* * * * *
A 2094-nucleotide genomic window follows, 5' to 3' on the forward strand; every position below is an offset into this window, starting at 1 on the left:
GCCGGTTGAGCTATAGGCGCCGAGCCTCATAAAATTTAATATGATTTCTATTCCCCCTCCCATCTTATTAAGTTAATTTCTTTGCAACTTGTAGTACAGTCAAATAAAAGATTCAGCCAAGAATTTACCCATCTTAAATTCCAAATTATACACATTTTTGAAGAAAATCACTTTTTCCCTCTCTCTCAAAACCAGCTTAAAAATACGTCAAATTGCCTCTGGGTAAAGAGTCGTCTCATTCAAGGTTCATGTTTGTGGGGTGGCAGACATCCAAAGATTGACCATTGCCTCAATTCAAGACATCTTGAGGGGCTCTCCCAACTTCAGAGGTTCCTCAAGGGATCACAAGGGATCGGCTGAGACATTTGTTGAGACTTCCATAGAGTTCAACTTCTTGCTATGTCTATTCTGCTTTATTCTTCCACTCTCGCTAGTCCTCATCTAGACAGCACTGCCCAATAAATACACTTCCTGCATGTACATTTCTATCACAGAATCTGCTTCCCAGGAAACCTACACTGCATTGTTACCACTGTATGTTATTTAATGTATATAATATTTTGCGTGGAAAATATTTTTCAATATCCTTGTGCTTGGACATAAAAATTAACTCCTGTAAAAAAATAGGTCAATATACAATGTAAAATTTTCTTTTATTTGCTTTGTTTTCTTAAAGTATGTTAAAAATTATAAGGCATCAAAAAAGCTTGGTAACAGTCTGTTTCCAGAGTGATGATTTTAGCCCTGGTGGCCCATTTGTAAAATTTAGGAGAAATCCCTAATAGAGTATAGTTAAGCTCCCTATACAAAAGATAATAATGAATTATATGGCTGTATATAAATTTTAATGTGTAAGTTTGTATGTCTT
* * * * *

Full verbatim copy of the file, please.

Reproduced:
A 2094-nucleotide genomic window follows, 5' to 3' on the forward strand; every position below is an offset into this window, starting at 1 on the left:
GCCGGTTGAGCTATAGGCGCCGAGCCTCATAAAATTTAATATGATTTCTATTCCCCCTCCCATCTTATTAAGTTAATTTCTTTGCAACTTGTAGTACAGTCAAATAAAAGATTCAGCCAAGAATTTACCCATCTTAAATTCCAAATTATACACATTTTTGAAGAAAATCACTTTTTCCCTCTCTCTCAAAACCAGCTTAAAAATACGTCAAATTGCCTCTGGGTAAAGAGTCGTCTCATTCAAGGTTCATGTTTGTGGGGTGGCAGACATCCAAAGATTGACCATTGCCTCAATTCAAGACATCTTGAGGGGCTCTCCCAACTTCAGAGGTTCCTCAAGGGATCACAAGGGATCGGCTGAGACATTTGTTGAGACTTCCATAGAGTTCAACTTCTTGCTATGTCTATTCTGCTTTATTCTTCCACTCTCGCTAGTCCTCATCTAGACAGCACTGCCCAATAAATACACTTCCTGCATGTACATTTCTATCACAGAATCTGCTTCCCAGGAAACCTACACTGCATTGTTACCACTGTATGTTATTTAATGTATATAATATTTTGCGTGGAAAATATTTTTCAATATCCTTGTGCTTGGACATAAAAATTAACTCCTGTAAAAAAATAGGTCAATATACAATGTAAAATTTTCTTTTATTTGCTTTGTTTTCTTAAAGTATGTTAAAAATTATAAGGCATCAAAAAAGCTTGGTAACAGTCTGTTTCCAGAGTGATGATTTTAGCCCTGGTGGCCCATTTGTAAAATTTAGGAGAAATCCCTAATAGAGTATAGTTAAGCTCCCTATACAAAAGATAATAATGAATTATATGGCTGTATATAAATTTTAATGTGTAAGTTTGTATGTCTT